Colocating battery energy storage systems alongside renewables projects will be ‘critical’ to energy networks in the future, and could help level up debt financing.
That was the take home point from a panel discussion on solar-plus-storage projects during the virtual Solar Finance & Investment Europe conference hosted by Energy-Storage.news publisher Solar Media earlier this month.
Mark Henderson, chief investment officer of UK-based storage and electric vehicle (EV) charging business Gridserve, said the key factor preventing lenders from handing out debt to developers is “down to the revenue streams”.
“The big challenge with adding batteries over the years has been that they have played into a number of markets,” he said, “and those markets are often very shallow.” However, co-locating storage with solar can increase investors’ appetite.
“By having them together, it means that you can elaborate more on the service side, which you can always see spread across the whole project. The gearing on a combined service storage project is certainly better than you'd be getting on a storage-only project.”
Debt financing is gradually being seen in the energy storage space internationally. Earlier this month, US utility-scale developer Key Capture Energy secured US$93.3 million debt financing for a portfolio of six projects in Texas, while independent power producer sPower closed a transaction worth US$152.4 million with lenders for a 100MW / 400MWh battery storage project under development in California.
However, there appears to be a certain limit to how much risk lenders are willing to take on in the relatively young battery energy storage sector, which means project developers may need to rely more on equity from shareholders and existing capital. Panellists agreed that most storage projects are financed by between 30% and 40% leverage. Peter Kavanagh, chief executive of developer Harmony Energy, said that this means that larger companies such as utilities are interested in doing standalone projects “because you can make the battery stand up as a very attractive investment, if you got the appetite to take that risk”, but smaller start-ups in the sector struggle to raise the capital for standalone projects,
However, Kavanagh added that the rate of lending to finance storage could change dramatically over the next couple of years.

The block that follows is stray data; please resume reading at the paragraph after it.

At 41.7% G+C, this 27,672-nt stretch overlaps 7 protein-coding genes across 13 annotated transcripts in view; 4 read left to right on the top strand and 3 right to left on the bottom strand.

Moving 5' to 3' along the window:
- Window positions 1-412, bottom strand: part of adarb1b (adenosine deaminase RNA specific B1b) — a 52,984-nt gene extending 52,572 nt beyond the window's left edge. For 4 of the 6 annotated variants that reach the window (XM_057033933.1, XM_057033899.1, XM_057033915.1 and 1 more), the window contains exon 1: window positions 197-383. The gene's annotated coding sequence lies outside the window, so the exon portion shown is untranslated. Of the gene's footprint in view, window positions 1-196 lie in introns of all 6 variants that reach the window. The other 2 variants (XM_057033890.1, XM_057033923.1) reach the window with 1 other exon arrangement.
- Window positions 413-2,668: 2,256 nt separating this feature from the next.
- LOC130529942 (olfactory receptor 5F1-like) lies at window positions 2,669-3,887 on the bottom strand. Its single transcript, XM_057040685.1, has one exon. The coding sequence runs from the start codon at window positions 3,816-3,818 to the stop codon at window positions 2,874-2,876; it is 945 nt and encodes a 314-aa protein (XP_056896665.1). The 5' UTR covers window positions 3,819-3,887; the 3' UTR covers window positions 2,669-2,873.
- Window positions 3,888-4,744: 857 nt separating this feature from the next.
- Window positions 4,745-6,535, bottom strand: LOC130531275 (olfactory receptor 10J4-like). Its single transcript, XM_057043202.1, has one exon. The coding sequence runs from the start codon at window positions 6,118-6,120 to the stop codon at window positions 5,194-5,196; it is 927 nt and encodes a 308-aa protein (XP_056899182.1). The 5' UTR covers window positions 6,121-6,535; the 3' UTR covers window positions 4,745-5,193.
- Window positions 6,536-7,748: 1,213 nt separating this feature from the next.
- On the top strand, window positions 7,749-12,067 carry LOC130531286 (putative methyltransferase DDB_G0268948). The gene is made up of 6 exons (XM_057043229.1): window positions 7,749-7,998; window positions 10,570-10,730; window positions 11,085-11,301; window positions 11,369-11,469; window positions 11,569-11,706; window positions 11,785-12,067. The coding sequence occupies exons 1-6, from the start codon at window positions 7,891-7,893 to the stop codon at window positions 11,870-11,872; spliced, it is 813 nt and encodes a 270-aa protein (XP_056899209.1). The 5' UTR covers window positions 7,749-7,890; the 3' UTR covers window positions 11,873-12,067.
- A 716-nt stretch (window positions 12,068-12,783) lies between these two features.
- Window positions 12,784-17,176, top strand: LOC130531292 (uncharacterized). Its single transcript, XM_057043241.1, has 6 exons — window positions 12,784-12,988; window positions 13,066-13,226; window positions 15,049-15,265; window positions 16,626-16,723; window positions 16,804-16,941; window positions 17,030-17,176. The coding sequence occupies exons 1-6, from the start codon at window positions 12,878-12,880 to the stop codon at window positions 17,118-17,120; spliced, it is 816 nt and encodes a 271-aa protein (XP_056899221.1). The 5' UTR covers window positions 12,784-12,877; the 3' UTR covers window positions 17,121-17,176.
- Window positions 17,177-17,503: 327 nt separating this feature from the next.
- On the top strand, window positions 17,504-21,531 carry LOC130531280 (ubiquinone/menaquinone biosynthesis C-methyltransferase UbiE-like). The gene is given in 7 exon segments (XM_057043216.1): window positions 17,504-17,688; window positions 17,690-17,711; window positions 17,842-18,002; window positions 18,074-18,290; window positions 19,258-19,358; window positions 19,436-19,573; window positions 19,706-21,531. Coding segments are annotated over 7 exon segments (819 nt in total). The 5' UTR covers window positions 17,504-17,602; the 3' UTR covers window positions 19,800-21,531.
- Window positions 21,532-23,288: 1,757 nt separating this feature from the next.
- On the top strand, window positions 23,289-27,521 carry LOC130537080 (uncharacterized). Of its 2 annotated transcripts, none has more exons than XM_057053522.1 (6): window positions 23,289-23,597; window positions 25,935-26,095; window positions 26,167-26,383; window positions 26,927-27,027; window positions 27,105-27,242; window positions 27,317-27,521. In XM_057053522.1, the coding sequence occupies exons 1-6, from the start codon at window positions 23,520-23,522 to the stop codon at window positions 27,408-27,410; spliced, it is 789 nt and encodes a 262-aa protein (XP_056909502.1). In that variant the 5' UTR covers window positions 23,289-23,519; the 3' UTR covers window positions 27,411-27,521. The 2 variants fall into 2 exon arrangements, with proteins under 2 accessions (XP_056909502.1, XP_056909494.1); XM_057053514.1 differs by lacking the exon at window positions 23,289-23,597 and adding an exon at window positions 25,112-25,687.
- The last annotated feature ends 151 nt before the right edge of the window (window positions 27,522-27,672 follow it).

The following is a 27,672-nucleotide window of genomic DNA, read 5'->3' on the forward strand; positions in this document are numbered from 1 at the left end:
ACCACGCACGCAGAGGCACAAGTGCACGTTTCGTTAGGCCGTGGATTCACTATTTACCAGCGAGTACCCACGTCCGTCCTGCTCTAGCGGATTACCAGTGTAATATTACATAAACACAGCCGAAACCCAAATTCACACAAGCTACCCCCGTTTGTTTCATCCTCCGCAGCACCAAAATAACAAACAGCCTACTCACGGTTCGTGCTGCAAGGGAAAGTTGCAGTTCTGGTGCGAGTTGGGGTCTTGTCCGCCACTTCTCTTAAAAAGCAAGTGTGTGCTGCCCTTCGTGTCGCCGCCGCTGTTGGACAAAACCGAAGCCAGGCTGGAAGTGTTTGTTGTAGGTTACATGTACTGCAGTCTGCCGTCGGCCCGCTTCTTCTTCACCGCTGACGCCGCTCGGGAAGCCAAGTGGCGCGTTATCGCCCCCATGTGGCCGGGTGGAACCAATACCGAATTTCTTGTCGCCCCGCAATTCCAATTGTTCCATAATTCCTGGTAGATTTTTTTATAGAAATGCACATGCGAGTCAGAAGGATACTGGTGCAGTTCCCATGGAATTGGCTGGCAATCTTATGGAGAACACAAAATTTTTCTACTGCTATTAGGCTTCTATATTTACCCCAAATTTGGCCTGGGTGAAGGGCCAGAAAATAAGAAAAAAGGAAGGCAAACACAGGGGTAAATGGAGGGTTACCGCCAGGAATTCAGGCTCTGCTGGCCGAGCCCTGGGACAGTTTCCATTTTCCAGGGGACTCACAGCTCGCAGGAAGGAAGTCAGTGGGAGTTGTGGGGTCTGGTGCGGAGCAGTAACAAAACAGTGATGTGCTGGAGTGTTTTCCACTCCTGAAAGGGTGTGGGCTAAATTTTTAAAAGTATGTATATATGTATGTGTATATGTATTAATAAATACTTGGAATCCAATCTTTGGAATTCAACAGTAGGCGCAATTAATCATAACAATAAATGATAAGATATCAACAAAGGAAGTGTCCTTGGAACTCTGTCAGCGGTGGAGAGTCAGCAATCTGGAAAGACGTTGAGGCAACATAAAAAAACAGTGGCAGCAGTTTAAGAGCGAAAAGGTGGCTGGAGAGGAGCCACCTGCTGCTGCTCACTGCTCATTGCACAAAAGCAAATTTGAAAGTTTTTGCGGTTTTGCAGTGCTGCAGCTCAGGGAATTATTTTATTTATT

“I do think actually, in the next 12-24 months there will be a big change in the market”, he said.
Kavanagh pointed to new ways of ensuring positive cashflow in battery storage projects that have emerged this year. Britain's electricity system operator, National Grid ESO, for example, is to allow providers to stack their revenues from a new frequency regulation service called Dynamic Containment with what they can earn from the Balancing Mechanism, the real-time balancing of supply and demand in the network and a key source of income for many energy storage assets. He said these changes will give battery energy storage a more appealing position in the market.
“There’s an awful lot happening at the moment”, he said. “The more changes we see coming through like that, the more that will become interested in the market. But we do need those trading strategies to prove themselves more for the same sort of easy adapt coming into the market for sure.”
Olivier Fricot, head of power and renewables lending at financial group Investec, said that he believed that renewables developers should think seriously about adding battery storage systems due to the sector’s increasing market saturation.
“If I was a developer and an owner of a wind or solar asset, I would want to make sure that my sites are absolutely ready for batteries, because there will be more cannibalisation across the board. People will want more renewable power, as we as we can see already, and that ability to, to stretch your generation to times when it's needed is going to become critical.”
Our publisher Solar Media is hosting the Energy Storage Summit 2021 in a new and exciting format, on 23-24 February and 2-3 March. See the website for more details.
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